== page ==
Cherelle Parker talks Philly education, year-round school

“None of my lifetime opportunities come without having access to education and it's the great equalizer,” Parker said.

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Philadelphia Mayor-elect Cherelle Parker at WHYY.

Philadelphia Mayor Cherelle Parker at WHYY. (Emma Lee/WHYY)

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Philly’s own Cherelle Parker has finished her first official week as mayor. Officially sworn in last week, Parker has already begun tackling issues of public safety and economy.

But before winning the election, Parker sat down at WHYY studios and spoke with WHYY News city education reporter Amanda Fitzpatrick to discuss her plans for improving Philadelphia education.

A former state House representative, City Council member, mother, and educator, Parker says education is the key to success in Philadelphia. She outlined what her first steps will be to address the city’s education needs in her administration.

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Amanda Fitzpatrick: Tell me a little bit about your first day. If you become mayor, what would you do in terms of education?

Cherelle Parker: I talked about making Philadelphia the safest, cleanest, greenest, big city in the nation that would provide access to economic opportunity for all; and you can’t have access to economic opportunity for all unless you have a solid public education system.

Immediately for me, I want to focus on Philadelphia’s infrastructure. We have an old and an aging infrastructure and our public school system is reflective of that aging infrastructure.

The last data that I saw that you heard me talk about during the campaign was a $5 billion price tag that had been placed upon fixing our aging infrastructure, about 200 plus buildings. We were told that 85 of those buildings needed major renovations and 21 of those schools needed to be totally demolished and actually rebuilt.

Philadelphia Mayor-elect Cherelle Parker at WHYY.
Philadelphia Mayor-elect Cherelle Parker at WHYY. (Emma Lee/WHYY)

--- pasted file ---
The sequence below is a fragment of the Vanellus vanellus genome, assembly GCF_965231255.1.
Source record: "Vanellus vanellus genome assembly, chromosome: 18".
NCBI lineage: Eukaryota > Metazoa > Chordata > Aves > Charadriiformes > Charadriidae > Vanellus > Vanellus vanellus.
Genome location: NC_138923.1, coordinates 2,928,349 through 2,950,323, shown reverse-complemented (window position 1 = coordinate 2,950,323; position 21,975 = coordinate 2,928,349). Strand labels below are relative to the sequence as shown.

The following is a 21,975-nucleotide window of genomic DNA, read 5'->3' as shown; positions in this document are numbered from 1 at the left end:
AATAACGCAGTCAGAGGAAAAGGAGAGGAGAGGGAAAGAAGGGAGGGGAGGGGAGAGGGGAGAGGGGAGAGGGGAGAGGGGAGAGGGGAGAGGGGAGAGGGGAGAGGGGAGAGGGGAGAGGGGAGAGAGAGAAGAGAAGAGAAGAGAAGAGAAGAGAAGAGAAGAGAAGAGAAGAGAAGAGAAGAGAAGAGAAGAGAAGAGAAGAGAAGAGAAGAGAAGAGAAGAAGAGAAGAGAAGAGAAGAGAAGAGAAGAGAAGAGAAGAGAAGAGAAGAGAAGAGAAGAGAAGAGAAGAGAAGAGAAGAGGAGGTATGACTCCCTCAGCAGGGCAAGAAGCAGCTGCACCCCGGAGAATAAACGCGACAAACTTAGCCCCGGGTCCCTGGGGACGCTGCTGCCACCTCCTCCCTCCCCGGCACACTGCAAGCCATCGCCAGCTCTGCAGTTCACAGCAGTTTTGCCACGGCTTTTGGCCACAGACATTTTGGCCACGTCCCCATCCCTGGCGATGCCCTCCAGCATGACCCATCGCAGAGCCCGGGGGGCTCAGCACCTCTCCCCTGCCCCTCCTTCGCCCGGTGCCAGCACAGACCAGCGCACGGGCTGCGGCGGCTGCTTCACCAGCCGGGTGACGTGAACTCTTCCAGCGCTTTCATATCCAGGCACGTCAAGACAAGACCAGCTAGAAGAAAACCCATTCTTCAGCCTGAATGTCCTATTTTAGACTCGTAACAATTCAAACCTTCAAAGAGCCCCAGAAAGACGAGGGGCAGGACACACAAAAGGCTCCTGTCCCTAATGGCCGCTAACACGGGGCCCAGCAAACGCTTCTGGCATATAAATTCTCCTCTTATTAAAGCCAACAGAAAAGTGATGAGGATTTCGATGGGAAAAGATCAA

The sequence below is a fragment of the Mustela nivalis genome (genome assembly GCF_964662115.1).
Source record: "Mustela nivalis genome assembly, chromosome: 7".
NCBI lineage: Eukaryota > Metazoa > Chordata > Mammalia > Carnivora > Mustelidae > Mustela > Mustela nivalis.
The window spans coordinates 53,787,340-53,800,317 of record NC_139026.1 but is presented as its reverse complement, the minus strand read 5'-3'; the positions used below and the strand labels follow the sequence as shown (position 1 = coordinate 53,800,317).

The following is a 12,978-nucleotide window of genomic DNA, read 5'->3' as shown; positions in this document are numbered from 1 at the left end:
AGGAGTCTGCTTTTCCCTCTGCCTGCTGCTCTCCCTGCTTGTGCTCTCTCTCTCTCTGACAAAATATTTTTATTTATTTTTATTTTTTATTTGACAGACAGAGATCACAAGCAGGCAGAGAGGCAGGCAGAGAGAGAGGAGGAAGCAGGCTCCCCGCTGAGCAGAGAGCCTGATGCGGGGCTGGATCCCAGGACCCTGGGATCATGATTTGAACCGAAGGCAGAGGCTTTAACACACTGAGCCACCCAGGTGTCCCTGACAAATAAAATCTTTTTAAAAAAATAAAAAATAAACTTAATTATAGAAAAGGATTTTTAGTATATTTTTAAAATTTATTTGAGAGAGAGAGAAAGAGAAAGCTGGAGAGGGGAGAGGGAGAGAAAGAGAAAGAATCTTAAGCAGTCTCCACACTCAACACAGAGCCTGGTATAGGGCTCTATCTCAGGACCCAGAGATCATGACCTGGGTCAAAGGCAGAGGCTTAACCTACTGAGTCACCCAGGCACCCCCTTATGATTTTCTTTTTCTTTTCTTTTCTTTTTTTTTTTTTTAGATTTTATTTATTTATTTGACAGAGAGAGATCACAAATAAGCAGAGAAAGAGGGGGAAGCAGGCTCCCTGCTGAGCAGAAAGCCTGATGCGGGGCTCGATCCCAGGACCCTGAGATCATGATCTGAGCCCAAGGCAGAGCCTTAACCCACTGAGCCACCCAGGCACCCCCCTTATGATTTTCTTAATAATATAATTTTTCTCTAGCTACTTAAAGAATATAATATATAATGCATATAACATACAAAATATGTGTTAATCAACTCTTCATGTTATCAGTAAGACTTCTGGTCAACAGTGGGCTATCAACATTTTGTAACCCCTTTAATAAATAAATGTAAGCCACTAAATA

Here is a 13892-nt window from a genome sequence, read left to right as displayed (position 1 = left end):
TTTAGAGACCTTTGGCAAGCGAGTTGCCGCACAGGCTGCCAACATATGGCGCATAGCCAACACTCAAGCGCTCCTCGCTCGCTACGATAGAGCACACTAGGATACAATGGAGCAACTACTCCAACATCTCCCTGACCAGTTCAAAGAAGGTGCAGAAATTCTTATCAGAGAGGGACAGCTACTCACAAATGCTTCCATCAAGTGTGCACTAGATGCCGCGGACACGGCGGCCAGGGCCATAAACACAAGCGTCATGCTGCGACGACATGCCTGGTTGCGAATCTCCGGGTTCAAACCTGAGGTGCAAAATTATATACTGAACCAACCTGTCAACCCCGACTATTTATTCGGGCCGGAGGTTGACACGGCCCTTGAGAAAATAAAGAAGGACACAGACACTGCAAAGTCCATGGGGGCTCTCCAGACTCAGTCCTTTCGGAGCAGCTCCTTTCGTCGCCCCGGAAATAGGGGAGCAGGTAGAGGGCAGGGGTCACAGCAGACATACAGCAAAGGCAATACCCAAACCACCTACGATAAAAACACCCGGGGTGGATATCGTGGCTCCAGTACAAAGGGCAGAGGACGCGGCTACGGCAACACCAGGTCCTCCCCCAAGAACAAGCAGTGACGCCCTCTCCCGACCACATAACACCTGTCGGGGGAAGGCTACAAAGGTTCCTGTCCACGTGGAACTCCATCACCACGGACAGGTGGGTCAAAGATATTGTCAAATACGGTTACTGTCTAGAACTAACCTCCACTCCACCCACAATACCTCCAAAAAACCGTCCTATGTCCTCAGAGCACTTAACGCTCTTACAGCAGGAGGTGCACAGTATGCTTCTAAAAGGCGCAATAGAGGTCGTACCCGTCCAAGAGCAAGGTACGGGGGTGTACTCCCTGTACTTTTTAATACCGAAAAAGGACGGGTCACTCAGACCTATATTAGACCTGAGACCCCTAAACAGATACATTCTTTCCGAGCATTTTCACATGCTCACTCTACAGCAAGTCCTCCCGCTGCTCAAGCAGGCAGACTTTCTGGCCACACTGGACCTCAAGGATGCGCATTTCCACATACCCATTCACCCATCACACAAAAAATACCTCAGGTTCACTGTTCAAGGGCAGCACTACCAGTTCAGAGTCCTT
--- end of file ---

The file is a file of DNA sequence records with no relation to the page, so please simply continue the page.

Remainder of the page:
AF: When you talk about the age of the buildings, some are 100 years old.  During the AC outages there were tens of thousands of students who had to leave school early because of excessive heat during the start of the year. As mayor, how much can you work with the district, because the school district doesn’t report to you, to really make that happen where they can get new schools in some areas?

CP: The mayor does appoint the school board here in the city of Philadelphia, and the school board makes the decision about who the leadership is, who the superintendent will be. So in no way, shape or form can the mayor of our city not take on responsibility for what happens within our School District of Philadelphia.

That’s about governance and we don’t talk enough about that.

AF: In Philly years ago or decades ago, I’ve talked to people and interviewed people and they say the city’s changed. The Philadelphia School District according to has the highest number of teacher vacancies on (October 2023).  What’s your reaction to that [information] as an educator, someone who taught in the classroom for years?

CP: I am a certified secondary English teacher by profession and I taught English as a second language in night school to immigrant children and adults.

Dr. Constance E. Clayton was the superintendent during that time [that I was in school] and there was an expectation of excellence and there at that time, a solid group of teachers, who didn’t take any stuff and I don’t ever remember anyone saying that we had a deficit of  Black and brown teachers, you know, in the schools, where we had a majority minority city and a majority minority school district.  Students had an opportunity to see a reflection of themselves on a daily basis

I had a counselor, we had a school nurse, all of those things are standard operating procedure.

AF: I interviewed a parent who says her kids don’t have an after school program, or places to go to. Can you talk about year-round schools?

CP: We are underutilizing one of our most valuable assets: We have buildings in every school, we should be using them accordingly, developing innovative partnerships with the building, trades, life, sciences, and biotech.

If we are looking at delivering public education via a 21st-century community schools model, those kinds of services and support would be available. Trauma, the gun violence in our communities, having those types of support and services [including] mentoring in our school, so that they’re not buildings that are just shut down at 3:30 every day. We are underutilizing one of our biggest assets.

Cherelle Parker doesn’t get a chance to sit here with you today and have this interview without having a quality public education, being a first-generation college graduate in my family and first-generation Ivy League graduate in my family. So none of my lifetime opportunities come without having access to education and it’s the great equalizer. It’s what we need to do to put people on the path of self-sufficiency and I’m unapologetic about making it one of my number one priorities.

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Editor’s note: This interview was conducted in October 2023.

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